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Following the NHL’s decision to ban all forms of live streaming from inside National Hockey League venues, many were lead to wonder what prompted such a decision. How is it possible that two apps released little over two months ago have risen to such notoriety in the eyes of an organisation as large as NHL?
Live streaming isn’t anything new, in fact "Severe Tire Damage" were the first perform live on the internet way back in June 1993. Since then the market has become loaded with hundreds of separate live streaming platforms; broadcasting everything from live football to birdcams.
Amazon’s acquisition of video game streaming platform Twitch in August 2014 for a reported $970 (£585m) drew the attention of investors and spectators alike. Twitter’s purchase of Periscope for $100million in late march only reinforced the serious potential of live streaming apps. Meerkat themselves brought in $12m from the likes of Greylock Partners in March 2015. We’re talking about serious money for and industry thats in its infancy.
Yesterday marked the launch of Google+ Collections. I’d like to be less cliché than hailing it as Google’s answer to Pinterest at this early stage even though similarities are evident. 'Collections’ undeniably provides us with an easy, efficient way to organise and curate the best content from around the web.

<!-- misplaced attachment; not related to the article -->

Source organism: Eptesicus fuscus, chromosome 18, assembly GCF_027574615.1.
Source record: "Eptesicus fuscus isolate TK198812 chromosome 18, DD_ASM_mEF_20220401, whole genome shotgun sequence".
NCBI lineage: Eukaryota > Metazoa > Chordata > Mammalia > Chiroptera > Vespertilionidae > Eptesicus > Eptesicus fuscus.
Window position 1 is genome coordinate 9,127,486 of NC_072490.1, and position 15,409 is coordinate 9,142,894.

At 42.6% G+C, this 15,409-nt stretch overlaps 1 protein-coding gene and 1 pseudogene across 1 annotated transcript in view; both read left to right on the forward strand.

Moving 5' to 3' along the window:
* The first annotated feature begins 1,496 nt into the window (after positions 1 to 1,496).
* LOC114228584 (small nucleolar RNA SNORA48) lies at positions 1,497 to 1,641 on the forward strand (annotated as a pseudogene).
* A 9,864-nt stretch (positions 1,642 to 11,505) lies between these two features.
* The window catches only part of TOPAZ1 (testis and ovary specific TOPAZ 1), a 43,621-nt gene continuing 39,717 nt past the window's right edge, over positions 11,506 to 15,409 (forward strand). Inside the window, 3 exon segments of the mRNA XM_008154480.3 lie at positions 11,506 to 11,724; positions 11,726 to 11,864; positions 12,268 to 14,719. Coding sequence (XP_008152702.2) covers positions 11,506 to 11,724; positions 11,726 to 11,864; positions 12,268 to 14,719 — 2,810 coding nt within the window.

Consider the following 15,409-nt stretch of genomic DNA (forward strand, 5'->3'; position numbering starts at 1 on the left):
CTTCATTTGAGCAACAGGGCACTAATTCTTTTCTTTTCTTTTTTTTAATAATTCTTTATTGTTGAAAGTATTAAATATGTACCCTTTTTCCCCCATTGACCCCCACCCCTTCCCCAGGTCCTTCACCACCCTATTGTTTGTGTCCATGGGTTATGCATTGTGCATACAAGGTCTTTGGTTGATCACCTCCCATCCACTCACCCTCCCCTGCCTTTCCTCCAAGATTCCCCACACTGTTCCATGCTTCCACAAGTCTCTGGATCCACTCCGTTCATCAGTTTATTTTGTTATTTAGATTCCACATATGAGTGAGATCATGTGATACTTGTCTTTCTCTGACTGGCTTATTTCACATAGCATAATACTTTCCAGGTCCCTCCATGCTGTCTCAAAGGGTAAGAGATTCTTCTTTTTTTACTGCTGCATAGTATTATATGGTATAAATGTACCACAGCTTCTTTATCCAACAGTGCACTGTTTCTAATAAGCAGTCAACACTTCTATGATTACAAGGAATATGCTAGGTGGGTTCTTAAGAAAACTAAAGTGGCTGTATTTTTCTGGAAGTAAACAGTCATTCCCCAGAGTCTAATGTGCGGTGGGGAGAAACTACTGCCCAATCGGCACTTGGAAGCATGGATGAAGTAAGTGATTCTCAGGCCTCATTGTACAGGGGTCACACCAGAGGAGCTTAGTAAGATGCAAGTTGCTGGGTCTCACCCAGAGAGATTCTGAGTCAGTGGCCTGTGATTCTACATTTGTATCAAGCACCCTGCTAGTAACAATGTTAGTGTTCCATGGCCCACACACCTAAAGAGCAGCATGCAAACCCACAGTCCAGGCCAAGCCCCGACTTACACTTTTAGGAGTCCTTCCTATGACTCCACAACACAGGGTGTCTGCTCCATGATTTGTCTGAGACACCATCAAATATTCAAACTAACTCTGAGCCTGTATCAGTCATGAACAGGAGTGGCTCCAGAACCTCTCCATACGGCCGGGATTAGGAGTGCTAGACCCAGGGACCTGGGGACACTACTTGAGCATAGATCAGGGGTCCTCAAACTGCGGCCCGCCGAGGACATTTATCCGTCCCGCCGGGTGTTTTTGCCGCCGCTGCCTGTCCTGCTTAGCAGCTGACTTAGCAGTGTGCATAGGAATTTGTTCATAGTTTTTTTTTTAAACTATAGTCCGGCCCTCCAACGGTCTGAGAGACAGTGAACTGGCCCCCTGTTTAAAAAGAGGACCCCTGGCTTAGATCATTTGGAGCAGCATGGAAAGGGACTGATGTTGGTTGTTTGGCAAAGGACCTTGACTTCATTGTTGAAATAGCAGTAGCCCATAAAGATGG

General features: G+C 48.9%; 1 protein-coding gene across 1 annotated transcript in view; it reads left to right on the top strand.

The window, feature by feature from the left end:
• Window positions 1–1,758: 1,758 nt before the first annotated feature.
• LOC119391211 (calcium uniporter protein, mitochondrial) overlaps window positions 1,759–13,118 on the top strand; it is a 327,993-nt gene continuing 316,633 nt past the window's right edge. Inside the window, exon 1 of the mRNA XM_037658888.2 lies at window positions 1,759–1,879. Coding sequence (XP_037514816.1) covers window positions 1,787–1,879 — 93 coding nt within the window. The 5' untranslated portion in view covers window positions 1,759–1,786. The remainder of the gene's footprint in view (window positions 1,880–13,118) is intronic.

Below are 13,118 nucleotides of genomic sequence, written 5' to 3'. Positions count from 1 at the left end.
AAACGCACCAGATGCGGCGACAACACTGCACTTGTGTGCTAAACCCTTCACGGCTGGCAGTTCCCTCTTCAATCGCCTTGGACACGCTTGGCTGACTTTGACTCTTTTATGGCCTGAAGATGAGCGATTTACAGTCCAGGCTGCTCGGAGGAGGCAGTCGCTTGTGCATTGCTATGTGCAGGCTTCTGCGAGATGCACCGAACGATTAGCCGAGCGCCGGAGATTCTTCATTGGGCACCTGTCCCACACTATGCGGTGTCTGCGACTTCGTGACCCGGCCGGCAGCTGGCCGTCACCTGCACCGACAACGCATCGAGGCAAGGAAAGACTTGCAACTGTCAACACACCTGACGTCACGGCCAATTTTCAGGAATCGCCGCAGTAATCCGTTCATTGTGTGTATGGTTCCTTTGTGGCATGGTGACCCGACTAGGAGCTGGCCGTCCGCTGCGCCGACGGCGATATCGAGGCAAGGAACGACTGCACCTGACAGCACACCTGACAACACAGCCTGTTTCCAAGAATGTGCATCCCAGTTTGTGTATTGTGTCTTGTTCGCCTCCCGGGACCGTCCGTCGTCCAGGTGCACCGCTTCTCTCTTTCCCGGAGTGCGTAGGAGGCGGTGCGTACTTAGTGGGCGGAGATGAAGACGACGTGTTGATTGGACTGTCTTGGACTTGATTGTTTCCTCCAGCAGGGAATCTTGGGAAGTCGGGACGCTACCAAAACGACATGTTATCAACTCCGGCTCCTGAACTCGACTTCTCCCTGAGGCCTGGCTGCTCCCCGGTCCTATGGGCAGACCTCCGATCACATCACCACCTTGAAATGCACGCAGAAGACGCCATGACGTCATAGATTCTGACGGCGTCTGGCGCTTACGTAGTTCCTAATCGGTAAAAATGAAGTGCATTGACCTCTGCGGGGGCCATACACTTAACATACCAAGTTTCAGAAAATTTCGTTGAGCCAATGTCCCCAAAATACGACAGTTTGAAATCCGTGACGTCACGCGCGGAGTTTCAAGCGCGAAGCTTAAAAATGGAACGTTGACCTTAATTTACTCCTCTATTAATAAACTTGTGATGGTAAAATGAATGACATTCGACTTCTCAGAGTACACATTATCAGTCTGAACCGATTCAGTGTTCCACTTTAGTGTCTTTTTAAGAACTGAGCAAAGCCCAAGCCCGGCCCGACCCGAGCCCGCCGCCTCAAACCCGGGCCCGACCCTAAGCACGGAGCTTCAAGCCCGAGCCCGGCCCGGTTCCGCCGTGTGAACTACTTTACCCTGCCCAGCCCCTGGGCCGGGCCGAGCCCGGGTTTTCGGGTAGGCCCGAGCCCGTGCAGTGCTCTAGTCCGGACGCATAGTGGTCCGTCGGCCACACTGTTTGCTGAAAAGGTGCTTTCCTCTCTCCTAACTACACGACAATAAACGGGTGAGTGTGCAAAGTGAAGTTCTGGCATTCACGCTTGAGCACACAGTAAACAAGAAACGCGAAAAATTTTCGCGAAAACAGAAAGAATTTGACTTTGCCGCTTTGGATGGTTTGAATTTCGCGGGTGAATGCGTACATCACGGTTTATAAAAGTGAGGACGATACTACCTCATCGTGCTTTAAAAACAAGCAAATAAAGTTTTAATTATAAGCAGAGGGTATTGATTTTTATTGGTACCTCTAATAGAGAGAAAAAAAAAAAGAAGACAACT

Creating a collection is as simple as navigating to the ‘Collections’ tab underneath your cover photo and allocating your collection a name and its desired visibility. ‘Custom’ audiences are formed from a number of Google+ circles if you’re looking to refine your scope. Collections can also be set to – Only Me. This is my favourite aspect of collections thus far. Share the best posts or ideas from Google+ to your own private collection and create a drawing board for future articles, or simply as a personal bookmarking tool.
After creating your collection you are able to ‘customise’ your collection image and colour scheme. Note – it is not possible to change the visibility settings of a collection after it has gone live. From here on the collection and the content contained within is completely at the discretion of the user.
See Heather Buckley's 'Google Plus Collections and How to Use Them' for a comprehensive guide on creating collections.
Are you thinking of using social media campaigns to engage with your customers?
Looking for advice on how to create a successful social media campaign?
Social media campaigns have evolved from simple Facebook contests and Twitter competitions into fully integrated promotional campaigns spanning several social networks. Think Chipotle’s Scarecrow campaign or Dove’s hugely shared viral video campaigns. Of course much of these campaigns have come from big brands with resources that a small business would be hard pressed to match. Some campaigns like the ice bucket challenge evolve virally, but with a little planning there is no reason why your social media campaign can’t reach audiences beyond your demographic.